|A customer tries the Samsung Galaxy Note smartphone at a store in Seoul August 26, 2012. REUTERS/Lee Jae-Won
Google's Android operating system accounted for the vast majority of malware, or malicious software, infections on smartphones, a computer security firm said in a new report.
In its Mobile Threat Report for the fourth quarter of 2012, Helsinki-based F-Secure identified 96 new "families and variants" of threats targeting Android, which is nearly double the number recorded in the previous quarter.
As Android's share of the smartphone market rose last year -- now up to 68.8% -- so has its share of threats, which was 79%, F-Secure said.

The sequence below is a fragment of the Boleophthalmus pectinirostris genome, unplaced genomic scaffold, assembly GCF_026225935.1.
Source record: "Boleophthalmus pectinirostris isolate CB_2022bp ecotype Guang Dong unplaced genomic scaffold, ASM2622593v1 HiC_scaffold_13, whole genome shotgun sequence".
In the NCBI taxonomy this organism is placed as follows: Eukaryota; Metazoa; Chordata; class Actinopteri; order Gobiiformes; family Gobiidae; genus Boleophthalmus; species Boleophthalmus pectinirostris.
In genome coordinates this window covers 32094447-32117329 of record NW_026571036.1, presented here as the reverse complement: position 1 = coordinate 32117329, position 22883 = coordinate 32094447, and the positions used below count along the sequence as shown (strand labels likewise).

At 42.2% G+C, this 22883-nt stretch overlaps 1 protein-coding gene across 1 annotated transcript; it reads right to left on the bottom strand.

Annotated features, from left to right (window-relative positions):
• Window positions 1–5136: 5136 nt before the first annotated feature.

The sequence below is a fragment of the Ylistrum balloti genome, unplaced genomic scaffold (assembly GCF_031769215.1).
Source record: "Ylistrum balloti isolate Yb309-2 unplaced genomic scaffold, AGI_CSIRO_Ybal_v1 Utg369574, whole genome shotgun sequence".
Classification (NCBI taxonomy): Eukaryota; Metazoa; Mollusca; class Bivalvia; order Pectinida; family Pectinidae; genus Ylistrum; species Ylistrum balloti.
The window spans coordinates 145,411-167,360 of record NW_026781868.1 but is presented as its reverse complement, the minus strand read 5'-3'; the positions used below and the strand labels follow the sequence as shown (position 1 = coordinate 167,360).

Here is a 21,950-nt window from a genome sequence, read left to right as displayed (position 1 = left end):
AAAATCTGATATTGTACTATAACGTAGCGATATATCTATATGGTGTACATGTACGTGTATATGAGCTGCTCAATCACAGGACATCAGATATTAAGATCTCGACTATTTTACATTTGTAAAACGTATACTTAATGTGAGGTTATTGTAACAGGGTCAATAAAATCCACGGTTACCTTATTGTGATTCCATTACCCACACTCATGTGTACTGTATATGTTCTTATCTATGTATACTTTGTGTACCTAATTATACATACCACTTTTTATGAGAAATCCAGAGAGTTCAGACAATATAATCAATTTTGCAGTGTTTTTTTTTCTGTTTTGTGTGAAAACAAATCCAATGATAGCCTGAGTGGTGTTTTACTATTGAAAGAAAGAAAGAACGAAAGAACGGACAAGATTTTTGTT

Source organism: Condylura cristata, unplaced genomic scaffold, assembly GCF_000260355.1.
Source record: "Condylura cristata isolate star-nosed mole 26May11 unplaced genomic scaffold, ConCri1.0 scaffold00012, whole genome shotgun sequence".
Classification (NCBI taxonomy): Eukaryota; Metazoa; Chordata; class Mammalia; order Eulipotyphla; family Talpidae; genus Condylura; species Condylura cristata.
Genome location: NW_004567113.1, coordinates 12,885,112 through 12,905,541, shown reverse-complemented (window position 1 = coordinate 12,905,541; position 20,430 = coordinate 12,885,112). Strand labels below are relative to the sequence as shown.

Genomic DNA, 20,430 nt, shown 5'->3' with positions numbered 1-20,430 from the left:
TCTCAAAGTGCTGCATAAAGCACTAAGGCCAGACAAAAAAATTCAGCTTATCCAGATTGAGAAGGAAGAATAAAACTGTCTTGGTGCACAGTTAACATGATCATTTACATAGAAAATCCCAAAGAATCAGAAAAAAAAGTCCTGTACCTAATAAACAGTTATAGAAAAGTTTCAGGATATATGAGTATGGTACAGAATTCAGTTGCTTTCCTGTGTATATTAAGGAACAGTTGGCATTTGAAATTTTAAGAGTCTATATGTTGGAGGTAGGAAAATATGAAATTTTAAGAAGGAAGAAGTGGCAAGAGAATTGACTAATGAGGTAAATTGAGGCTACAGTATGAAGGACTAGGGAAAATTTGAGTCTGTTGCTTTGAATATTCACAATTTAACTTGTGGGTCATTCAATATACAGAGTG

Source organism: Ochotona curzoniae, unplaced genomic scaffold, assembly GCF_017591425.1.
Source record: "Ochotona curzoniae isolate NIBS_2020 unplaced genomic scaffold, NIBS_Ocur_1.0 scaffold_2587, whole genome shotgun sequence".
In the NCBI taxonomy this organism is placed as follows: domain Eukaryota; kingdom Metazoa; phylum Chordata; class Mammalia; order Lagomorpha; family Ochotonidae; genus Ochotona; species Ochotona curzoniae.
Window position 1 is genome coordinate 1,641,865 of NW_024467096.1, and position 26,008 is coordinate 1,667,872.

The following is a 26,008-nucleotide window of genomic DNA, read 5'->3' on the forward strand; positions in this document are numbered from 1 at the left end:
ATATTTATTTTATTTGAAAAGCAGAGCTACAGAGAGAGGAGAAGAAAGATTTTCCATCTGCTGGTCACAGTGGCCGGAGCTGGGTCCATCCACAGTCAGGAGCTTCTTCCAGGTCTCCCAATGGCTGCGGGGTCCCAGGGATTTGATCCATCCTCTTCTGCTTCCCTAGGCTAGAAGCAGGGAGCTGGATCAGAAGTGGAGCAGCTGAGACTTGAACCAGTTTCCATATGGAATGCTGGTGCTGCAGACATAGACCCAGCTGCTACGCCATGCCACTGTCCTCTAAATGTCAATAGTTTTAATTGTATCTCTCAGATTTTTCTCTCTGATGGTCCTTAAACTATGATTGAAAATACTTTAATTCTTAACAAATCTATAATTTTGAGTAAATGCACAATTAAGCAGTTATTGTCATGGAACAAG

That's in sharp contrast to the other major operating systems -- Blackberry, iOS (Apple) and Windows Mobile - which "may see some threats popping up once in a while."
The only other platform with a significant number of malware attacks was Symbian, the system discontinued by Nokia.
Android is "open source" software, meaning it can be modified by anyone.
Android says on its website says the platform is now on 400 million devices (smartphones and tablet computers) worldwide.